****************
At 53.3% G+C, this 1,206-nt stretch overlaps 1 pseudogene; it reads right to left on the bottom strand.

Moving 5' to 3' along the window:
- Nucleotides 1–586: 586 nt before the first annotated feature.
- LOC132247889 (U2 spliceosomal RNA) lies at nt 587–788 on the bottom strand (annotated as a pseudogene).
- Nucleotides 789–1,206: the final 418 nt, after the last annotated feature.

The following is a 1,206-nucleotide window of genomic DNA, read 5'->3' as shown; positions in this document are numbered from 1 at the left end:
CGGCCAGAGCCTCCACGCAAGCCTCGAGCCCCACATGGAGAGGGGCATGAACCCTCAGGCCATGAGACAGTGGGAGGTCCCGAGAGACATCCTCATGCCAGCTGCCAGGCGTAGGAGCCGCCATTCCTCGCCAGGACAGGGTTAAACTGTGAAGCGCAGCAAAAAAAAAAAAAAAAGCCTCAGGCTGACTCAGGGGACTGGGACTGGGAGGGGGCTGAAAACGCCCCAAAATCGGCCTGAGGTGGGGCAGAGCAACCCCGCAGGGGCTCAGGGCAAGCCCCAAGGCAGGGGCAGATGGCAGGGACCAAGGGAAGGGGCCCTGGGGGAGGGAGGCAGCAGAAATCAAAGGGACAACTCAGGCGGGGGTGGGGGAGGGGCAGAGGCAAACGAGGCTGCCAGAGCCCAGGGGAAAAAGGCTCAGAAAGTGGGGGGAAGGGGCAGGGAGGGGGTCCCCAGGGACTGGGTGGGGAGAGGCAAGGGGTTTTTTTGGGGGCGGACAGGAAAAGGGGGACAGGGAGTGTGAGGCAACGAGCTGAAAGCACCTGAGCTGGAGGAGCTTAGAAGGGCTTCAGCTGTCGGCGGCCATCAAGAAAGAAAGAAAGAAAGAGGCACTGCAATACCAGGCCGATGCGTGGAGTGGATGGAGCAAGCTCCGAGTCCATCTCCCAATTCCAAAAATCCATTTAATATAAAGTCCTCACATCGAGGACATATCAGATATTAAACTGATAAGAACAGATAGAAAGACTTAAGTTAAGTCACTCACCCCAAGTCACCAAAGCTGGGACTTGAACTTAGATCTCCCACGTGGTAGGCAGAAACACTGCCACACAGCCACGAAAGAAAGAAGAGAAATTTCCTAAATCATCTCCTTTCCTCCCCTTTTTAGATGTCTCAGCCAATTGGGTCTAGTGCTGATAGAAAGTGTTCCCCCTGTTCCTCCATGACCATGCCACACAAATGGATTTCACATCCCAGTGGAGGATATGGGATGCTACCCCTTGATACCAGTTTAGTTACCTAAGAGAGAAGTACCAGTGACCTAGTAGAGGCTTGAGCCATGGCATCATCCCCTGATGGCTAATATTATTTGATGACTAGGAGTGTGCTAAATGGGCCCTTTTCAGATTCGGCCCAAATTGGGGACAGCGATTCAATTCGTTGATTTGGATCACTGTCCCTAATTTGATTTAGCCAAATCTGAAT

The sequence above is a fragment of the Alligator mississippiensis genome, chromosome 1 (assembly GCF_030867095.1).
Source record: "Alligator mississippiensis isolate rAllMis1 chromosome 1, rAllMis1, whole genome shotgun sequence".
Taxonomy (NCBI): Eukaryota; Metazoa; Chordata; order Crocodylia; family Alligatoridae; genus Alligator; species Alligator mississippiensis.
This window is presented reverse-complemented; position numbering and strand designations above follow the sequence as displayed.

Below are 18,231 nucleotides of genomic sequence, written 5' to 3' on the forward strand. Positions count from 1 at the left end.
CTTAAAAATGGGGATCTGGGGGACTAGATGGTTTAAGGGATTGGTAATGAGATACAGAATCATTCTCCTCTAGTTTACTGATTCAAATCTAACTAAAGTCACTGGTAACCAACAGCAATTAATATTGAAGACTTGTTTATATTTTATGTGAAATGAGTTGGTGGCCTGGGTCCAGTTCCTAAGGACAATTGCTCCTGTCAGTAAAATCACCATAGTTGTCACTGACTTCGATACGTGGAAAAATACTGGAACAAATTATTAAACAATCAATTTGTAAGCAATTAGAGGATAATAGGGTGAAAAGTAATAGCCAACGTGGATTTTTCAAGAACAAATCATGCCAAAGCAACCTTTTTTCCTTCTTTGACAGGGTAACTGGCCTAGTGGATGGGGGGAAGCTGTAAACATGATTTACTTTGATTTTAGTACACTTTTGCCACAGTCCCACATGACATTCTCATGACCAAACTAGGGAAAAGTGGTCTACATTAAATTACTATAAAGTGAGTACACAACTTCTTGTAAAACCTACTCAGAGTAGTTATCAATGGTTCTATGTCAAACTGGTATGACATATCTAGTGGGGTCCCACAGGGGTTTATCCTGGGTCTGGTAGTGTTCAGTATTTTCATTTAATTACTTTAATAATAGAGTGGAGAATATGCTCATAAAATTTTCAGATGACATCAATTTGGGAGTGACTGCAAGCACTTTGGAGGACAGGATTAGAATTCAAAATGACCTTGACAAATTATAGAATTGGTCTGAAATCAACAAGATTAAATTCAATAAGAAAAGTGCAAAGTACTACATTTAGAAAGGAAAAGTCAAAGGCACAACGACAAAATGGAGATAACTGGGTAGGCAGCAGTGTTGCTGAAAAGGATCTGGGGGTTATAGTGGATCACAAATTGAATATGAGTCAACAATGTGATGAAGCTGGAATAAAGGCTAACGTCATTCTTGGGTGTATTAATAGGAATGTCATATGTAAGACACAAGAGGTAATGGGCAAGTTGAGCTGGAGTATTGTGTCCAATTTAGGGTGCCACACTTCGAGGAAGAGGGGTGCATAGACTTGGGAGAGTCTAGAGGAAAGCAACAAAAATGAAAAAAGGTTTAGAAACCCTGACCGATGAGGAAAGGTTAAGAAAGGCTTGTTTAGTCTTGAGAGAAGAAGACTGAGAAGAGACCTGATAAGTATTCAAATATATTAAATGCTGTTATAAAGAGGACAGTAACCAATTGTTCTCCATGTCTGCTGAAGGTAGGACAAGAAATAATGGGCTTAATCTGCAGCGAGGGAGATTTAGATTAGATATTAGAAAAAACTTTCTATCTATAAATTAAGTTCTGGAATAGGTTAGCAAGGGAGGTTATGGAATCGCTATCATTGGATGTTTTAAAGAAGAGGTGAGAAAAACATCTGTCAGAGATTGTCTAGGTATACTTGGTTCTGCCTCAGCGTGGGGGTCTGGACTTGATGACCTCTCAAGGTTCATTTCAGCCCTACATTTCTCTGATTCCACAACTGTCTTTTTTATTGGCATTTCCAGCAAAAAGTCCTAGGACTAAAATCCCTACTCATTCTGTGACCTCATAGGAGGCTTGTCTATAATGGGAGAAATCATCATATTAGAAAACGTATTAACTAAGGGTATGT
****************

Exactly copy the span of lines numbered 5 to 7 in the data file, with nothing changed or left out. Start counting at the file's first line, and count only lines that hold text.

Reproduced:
- Nucleotides 789–1,206: the final 418 nt, after the last annotated feature.

The following is a 1,206-nucleotide window of genomic DNA, read 5'->3' as shown; positions in this document are numbered from 1 at the left end:
CGGCCAGAGCCTCCACGCAAGCCTCGAGCCCCACATGGAGAGGGGCATGAACCCTCAGGCCATGAGACAGTGGGAGGTCCCGAGAGACATCCTCATGCCAGCTGCCAGGCGTAGGAGCCGCCATTCCTCGCCAGGACAGGGTTAAACTGTGAAGCGCAGCAAAAAAAAAAAAAAAAGCCTCAGGCTGACTCAGGGGACTGGGACTGGGAGGGGGCTGAAAACGCCCCAAAATCGGCCTGAGGTGGGGCAGAGCAACCCCGCAGGGGCTCAGGGCAAGCCCCAAGGCAGGGGCAGATGGCAGGGACCAAGGGAAGGGGCCCTGGGGGAGGGAGGCAGCAGAAATCAAAGGGACAACTCAGGCGGGGGTGGGGGAGGGGCAGAGGCAAACGAGGCTGCCAGAGCCCAGGGGAAAAAGGCTCAGAAAGTGGGGGGAAGGGGCAGGGAGGGGGTCCCCAGGGACTGGGTGGGGAGAGGCAAGGGGTTTTTTTGGGGGCGGACAGGAAAAGGGGGACAGGGAGTGTGAGGCAACGAGCTGAAAGCACCTGAGCTGGAGGAGCTTAGAAGGGCTTCAGCTGTCGGCGGCCATCAAGAAAGAAAGAAAGAAAGAGGCACTGCAATACCAGGCCGATGCGTGGAGTGGATGGAGCAAGCTCCGAGTCCATCTCCCAATTCCAAAAATCCATTTAATATAAAGTCCTCACATCGAGGACATATCAGATATTAAACTGATAAGAACAGATAGAAAGACTTAAGTTAAGTCACTCACCCCAAGTCACCAAAGCTGGGACTTGAACTTAGATCTCCCACGTGGTAGGCAGAAACACTGCCACACAGCCACGAAAGAAAGAAGAGAAATTTCCTAAATCATCTCCTTTCCTCCCCTTTTTAGATGTCTCAGCCAATTGGGTCTAGTGCTGATAGAAAGTGTTCCCCCTGTTCCTCCATGACCATGCCACACAAATGGATTTCACATCCCAGTGGAGGATATGGGATGCTACCCCTTGATACCAGTTTAGTTACCTAAGAGAGAAGTACCAGTGACCTAGTAGAGGCTTGAGCCATGGCATCATCCCCTGATGGCTAATATTATTTGATGACTAGGAGTGTGCTAAATGGGCCCTTTTCAGATTCGGCCCAAATTGGGGACAGCGATTCAATTCGTTGATTTGGATCACTGTCCCTAATTTGATTTAGCCAAATCTGAAT